Wednesday, June 2, 2021

Musical Watch: Meet Me in Las Vegas (1956)




Watched:  06/02/2021
Format:  TCM on DVR
Viewing:  First
Decade:  1950's
Director:  Roy Rowland

Cyd Charisse is Star of the Month on TCM.  We're on record that Cyd Charisse is a pretty good idea in general, and so we're going to watch some of these movies we've not seen before (they're airing on Tuesdays in June).  

This one felt more or less like an excuse for a variety of talents and Vegas floor shows to do a little something here and there in a showcase tucked between the paper-thin story of a Vegas gambler/ rancher and a ballerina who meet and fall in love.  That ballerina is, of course, Charisse.  You won't know the gambler/ rancher.

But the movie also has Agnes Moorehead as an earthy ranchwoman, Jim Backus as a casino manager, George Chakiris as a young romantic, Paul Henreid as Cyd's manager, Frankie Lane as Frankie Lane, and... most exciting of surprises... Lena Horne as Lena Horne.  

It's... dopey and fine.  I don't love it.  Charisse is amazing in every one of her numbers, not the least of which is a "Frankie and Johnny" performance (with narration by Sammy Davis Jr.).  

Anyway, I wouldn't rush out to see it, but it's... fine.


Tuesday, May 11, 2021

Watch Party Watch: The Apple (1980) - @#$% this movie




Watched:  05/07/2021
Format:  Amazon Watch Party
Viewing:  First (and last)
Decade:  1980's
Director:  Menahem Golan

Well, I've now seen The Apple (1980), the sci-fi, near-future dystopian musical religious and political allegory.  And while watching, this is roughly how I felt:

Monday, May 10, 2021

PODCAST: Amadeus (1984) - a Signal Watch Canon Episode w/ Alfredo and Ryan




Watched:  05/03/2021
Format:  Amazon Streaming
Viewing:  Unknown
Decade:  1980's
Director:  Milos Foman


Alfredo returns to discuss a movie that goes way back to make a household name a lot more understandable to us modern folk. It's a fabricated fantasia of a biopic about two guys with very different skill levels at their jobs, competition in the workplace, and what happens when you get notes on too many notes. Join Alfredo and Ryan as we take on a cinema classic, and get a little classical ourselves.



Music:  
Written by WA Mozart, scored by Neville Mariner, performed by St. Martin in the Fields
Symphony No. 25 in G Minor. K. 183 & Requiem Confutatis
Rock me Amadeus - Falco, Falco 3


Signal Watch Canon:

Wednesday, March 31, 2021

Doc Watch: Tina (2021)




Watched:  03/29/2021
Format:  HBOmax
Viewing:  First
Decade:  2020's

I've never been a hardcore Tina Turner fan, but like everyone of my generation I am familiar with her work, and have some idea of her pre Private Dancer life through cultural osmosis.  The first one of her albums I ever purchased was greatest hits collection, Simply the Best because I *loved* "Simply the Best" as a song, and figured "can't hurt to own the greatest hits".  And I have no timeline of how I came to really understand Tina Turner's story.  I *do* remember watching the video for "What's Love Got To Do With It?" and my parents sort of watching in amazement that (a) Tina Turner was on MTV and (b) their kids, 9 and 11, were like "this Tina Turner seems cool".  And then my folks saying something about a creep of an ex-husband.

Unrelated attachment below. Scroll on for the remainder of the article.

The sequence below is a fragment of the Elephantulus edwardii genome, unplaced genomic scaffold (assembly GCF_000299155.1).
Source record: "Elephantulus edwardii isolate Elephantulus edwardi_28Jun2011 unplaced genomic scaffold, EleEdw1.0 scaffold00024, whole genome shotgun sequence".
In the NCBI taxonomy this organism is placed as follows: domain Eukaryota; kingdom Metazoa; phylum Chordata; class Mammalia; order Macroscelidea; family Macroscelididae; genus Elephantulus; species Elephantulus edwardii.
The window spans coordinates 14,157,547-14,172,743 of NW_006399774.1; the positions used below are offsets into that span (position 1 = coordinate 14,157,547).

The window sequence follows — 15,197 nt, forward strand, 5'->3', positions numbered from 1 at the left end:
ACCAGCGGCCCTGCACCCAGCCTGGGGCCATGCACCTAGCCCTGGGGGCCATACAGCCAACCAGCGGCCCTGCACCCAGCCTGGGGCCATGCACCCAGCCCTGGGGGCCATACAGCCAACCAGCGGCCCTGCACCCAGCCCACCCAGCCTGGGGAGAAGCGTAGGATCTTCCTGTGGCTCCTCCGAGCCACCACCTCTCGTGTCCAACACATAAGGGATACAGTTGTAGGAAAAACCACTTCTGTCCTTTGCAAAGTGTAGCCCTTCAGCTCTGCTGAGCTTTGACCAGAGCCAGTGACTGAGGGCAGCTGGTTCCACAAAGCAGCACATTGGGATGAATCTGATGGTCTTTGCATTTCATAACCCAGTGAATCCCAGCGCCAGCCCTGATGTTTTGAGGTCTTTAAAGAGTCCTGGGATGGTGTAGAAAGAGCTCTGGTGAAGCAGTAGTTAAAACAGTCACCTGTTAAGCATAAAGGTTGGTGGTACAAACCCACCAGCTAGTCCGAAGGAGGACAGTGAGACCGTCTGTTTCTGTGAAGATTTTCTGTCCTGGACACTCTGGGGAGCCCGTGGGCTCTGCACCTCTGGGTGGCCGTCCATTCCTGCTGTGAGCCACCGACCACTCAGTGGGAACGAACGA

And, we lost our minds over how cool she was in Mad Max: Beyond Thunderdome.  And she is.  Go back and watch it.    

I confess, I never had much affinity for biopics - 2 hours is not enough time to show a life, let alone how botched the movies tend to be vis-a-vis actual facts (which are always more interesting than the invention of the movie) - and I wasn't super interested in watching someone dressed up as Tina Turner get beat up for two hours.  But hearing about the movie is how I came to understand exactly how bad Ike Turner had been.  But I've still never seen What's Love Got to Do With It.

It seems I'm not alone in this opinion.  

Tina (2021) is a roughly two hour doc that uses intervies, original and archival, that charts Tina Turner's course from abandoned child in Nutbush, Tennessee to living in Zurch with her dedicated husband.  And it's a goddamn shattering ride.  And, as it turns out, possibly Turner's final word on her life to the public.  

Saturday, March 13, 2021

Goin' Home - 1 Year Later


A year ago today marks the day the pandemic toppled our lives.  In the morning, I saw a message that my employing institution was closed and we were to not come to campus.  We spent the day scrambling, setting up impromptu work stations with our laptops we'd been instructed to take home nightly for weeks at that point.  

By late in the evening, Jamie had gone to bed and I was left with myself, sorting through the erupting confusion and fear, and then I saw the video of  famed cellist Yo-Yo Ma playing the familiar tune by Dvořák.  I won't lie - I sat here in this same spot on my sofa watching the recording on this same laptop and I sobbed.

Exhaustion, crippling uncertainty...   After a day of scrolling endlessly through stories of what was coming, what we didn't know, and the posts and communications between friends and family offering what we could in support and all feeling the same darkness closing in, Ma reached for kindness - a prescient kindness - with his simple recording.